As adults, we naturally build relationships with friends and families who share our interests and values. They are our “safe place”, allowing and encouraging us to be comfortable and confident in ourselves. As parents, we must give our children opportunities to grow these healthy relationships with their peers. Even at a very young age, relationship building is crucial to developing self-confidence and emotional resilience. Determining what interests your child, and adapting that activity to your child can build the framework for a healthy, happy, and self-confident person. Trying to adapt a child to an exercise often leads to frustration and anxiety, but what if we adapted the exercise to our child instead?
Children do not currently have all of the social opportunities we had when we were young. Being limited to virtual meetings and events create challenges for children to feel engaged. By engaging the members of your household, I believe that we can give our children many of the benefits of team sports and social activities from the safety of our own homes.
- Board games allow children to learn turn-taking, fine motor, and visual perceptual skills.
- Creating a backyard obstacle course with simple items from around the house (towels, sidewalk chalk, empty plastic bottles, and jump ropes) encourages children to take turns, while building social and motor skills.
- Working together to see how quickly you can match all of the socks while doing laundry builds teamwork, visual perceptual skills and helps get chores done.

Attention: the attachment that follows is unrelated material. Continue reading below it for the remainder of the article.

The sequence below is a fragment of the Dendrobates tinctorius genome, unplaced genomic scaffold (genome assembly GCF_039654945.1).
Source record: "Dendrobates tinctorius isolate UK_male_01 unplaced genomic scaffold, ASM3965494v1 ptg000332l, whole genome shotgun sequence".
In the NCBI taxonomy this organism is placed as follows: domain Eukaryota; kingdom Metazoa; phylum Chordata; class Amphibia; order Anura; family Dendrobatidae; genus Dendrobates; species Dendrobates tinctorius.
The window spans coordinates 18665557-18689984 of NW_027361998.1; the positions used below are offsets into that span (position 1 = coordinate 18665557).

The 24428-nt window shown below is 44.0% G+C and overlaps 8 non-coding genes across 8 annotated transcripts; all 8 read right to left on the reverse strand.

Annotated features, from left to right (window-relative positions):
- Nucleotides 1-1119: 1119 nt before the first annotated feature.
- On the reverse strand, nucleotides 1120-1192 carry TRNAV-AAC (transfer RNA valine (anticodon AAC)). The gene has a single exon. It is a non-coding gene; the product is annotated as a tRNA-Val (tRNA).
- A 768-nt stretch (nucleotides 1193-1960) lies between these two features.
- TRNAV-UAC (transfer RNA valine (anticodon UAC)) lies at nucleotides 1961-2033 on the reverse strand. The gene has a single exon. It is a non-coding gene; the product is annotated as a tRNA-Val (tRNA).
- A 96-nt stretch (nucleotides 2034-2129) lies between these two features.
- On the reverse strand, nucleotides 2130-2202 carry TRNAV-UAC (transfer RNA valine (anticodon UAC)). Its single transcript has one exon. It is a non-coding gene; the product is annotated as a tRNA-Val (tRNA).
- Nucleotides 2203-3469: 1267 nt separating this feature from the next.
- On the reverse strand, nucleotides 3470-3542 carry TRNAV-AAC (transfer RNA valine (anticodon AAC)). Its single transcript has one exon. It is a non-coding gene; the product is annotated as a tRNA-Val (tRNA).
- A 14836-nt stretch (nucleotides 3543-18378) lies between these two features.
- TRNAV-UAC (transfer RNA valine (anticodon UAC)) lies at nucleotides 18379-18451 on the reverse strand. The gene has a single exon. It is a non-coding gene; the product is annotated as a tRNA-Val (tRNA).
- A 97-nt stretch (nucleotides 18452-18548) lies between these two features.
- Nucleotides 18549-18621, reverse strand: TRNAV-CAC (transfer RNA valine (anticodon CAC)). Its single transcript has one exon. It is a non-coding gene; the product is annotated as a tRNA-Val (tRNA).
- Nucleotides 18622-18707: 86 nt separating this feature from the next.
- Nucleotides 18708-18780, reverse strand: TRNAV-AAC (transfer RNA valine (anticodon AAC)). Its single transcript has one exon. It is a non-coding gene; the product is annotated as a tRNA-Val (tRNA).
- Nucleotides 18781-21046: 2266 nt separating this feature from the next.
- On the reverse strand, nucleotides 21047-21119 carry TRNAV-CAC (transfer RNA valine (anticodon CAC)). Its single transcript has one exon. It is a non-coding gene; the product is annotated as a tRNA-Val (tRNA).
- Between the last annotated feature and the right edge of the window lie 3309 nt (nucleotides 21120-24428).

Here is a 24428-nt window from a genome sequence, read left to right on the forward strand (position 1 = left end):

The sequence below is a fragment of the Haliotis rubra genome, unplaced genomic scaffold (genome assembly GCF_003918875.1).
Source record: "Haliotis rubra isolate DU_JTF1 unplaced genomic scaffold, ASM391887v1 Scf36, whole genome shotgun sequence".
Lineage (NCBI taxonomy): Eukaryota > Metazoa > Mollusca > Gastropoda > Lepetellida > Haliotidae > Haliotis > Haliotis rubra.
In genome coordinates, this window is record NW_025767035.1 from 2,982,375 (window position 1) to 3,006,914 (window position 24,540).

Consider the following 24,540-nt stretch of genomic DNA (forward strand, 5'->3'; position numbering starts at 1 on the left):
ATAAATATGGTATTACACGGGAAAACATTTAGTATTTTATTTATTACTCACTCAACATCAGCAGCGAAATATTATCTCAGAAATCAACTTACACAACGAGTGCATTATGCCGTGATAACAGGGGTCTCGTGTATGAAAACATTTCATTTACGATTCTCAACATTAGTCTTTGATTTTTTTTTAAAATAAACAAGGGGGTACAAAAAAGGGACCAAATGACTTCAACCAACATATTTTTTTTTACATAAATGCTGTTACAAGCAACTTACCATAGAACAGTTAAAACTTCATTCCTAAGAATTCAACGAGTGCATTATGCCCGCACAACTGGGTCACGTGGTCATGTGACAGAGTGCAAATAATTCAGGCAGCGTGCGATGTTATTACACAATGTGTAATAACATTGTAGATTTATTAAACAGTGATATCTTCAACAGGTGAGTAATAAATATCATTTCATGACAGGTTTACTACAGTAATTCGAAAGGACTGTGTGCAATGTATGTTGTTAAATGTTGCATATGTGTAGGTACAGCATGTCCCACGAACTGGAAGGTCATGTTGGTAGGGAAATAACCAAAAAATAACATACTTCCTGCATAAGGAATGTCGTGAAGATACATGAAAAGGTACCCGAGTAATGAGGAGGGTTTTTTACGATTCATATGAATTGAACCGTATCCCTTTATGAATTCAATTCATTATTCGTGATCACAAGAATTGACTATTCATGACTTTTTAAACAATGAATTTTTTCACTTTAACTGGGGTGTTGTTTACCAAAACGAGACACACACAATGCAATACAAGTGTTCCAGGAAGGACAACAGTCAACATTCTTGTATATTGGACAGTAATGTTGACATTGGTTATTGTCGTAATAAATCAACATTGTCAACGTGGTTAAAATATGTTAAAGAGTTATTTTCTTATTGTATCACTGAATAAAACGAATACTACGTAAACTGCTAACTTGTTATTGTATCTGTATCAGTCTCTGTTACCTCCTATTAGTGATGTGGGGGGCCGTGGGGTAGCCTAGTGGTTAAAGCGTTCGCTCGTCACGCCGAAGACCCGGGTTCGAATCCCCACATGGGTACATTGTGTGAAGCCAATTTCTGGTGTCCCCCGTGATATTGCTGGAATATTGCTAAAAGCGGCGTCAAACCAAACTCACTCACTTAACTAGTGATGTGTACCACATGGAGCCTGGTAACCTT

- Perhaps most important, if your child hears you cheering them on, it will only improve their confidence to hear how proud you are of their hard work.
Programs such as Beat NF, Club NF, and Teen NF can similarly provide your child with experiences to foster self-confidence and create a sense of community. Having that community network around you and your child can help even in the most challenging times. Even though these programs remain virtual for the immediate future, we believe that they provide your family with tools to bring confidence-building activities into your home. Our goal is to work with you and your child to find out what they need to grow into confident, healthy, and happy kids.
How to Make a Backyard Obstacle Course for Kids
– Makenzie Sledd
Sahlin KB, Lexell J. Impact of Organized Sports on Activity, Participation and Quality of Life in People with Neurological Disabilities. PM R. 2015; 7(10): 1081-1088.
Logan, K. Cuff, S. and Council on Sports Medicine and Fitness. Organized SPorts for Children, Preadolescents, and Adolescents. Pediatrics Jun 2019, 143, (6) e20190997; DOI: 10. 1542/peds.2019-0997